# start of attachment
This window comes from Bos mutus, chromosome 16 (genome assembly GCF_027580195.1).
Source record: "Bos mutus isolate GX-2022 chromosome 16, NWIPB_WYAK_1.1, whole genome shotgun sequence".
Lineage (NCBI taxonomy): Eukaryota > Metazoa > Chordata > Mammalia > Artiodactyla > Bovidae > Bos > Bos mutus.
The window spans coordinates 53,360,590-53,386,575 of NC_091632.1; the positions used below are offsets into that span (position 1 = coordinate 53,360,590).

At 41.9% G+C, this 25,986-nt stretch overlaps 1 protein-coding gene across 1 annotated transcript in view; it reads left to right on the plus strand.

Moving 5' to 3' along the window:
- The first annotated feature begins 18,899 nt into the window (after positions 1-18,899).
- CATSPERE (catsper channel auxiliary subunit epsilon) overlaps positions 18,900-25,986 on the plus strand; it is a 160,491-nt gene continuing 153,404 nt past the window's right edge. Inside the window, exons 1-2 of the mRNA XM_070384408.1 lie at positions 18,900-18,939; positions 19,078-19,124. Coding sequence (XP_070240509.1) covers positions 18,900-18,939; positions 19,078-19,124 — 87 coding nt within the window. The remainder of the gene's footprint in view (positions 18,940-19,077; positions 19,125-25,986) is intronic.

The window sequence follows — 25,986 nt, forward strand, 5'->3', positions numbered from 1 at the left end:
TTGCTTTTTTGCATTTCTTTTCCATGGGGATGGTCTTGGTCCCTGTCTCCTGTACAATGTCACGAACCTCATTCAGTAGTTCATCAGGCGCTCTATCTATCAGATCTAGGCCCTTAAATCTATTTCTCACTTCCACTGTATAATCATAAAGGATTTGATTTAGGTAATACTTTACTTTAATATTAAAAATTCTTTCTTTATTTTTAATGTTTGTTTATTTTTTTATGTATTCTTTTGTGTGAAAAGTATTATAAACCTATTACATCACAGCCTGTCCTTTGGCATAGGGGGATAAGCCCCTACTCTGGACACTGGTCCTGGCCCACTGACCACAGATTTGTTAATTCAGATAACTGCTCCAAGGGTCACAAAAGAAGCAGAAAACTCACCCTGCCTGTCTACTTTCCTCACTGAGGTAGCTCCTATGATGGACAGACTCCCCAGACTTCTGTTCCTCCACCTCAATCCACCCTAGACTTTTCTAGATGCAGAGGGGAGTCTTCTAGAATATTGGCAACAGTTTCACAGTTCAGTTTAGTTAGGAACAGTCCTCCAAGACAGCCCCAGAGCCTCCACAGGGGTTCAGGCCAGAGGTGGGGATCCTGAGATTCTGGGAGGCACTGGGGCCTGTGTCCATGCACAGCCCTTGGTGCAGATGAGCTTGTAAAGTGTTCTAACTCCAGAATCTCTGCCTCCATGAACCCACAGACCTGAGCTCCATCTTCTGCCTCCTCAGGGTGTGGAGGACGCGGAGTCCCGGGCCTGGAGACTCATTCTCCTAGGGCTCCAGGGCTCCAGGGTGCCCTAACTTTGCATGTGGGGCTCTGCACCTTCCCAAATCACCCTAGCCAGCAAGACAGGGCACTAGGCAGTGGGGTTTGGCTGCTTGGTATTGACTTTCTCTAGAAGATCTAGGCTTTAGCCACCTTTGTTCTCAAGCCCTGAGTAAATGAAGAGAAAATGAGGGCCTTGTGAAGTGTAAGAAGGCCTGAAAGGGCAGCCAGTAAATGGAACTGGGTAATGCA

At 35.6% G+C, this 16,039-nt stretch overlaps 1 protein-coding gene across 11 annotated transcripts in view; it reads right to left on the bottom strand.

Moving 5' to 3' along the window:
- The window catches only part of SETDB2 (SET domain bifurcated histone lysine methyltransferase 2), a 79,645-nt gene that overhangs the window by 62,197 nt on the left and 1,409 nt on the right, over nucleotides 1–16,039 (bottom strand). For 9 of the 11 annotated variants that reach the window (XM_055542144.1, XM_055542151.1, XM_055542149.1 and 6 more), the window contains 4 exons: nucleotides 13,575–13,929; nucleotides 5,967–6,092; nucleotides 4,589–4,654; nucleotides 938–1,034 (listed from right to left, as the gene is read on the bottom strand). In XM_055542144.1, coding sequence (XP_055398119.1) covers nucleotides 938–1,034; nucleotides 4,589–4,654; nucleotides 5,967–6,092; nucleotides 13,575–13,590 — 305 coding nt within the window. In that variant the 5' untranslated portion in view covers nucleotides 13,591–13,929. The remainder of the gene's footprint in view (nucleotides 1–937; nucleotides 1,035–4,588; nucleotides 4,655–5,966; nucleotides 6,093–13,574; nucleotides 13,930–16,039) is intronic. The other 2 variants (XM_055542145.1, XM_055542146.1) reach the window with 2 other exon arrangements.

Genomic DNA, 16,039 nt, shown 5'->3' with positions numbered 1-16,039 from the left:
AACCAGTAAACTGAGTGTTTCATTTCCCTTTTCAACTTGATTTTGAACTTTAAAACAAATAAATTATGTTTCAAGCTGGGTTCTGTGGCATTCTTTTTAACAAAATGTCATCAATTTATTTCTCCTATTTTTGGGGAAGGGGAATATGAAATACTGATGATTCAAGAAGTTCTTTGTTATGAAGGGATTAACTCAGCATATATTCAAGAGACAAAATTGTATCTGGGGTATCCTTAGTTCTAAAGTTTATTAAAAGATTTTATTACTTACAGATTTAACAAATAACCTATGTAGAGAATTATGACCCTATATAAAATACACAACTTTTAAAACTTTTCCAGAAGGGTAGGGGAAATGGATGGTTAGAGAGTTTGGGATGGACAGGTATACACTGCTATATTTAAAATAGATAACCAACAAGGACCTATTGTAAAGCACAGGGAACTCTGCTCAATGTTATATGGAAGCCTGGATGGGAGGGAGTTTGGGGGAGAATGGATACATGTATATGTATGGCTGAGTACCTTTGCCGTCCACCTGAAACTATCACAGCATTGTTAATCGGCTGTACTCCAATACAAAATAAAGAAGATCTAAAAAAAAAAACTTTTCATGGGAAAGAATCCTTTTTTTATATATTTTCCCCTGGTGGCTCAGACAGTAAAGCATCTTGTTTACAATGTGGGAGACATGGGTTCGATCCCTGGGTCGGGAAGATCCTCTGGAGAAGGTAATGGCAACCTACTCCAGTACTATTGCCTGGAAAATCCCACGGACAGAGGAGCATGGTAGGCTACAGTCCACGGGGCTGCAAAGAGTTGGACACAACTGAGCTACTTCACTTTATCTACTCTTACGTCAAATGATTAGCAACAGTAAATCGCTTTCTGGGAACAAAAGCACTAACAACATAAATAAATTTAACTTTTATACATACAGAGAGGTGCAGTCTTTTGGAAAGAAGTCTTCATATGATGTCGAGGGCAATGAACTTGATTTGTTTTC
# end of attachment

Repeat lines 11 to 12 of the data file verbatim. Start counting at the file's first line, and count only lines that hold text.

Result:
At 35.6% G+C, this 16,039-nt stretch overlaps 1 protein-coding gene across 11 annotated transcripts in view; it reads right to left on the bottom strand.

Moving 5' to 3' along the window: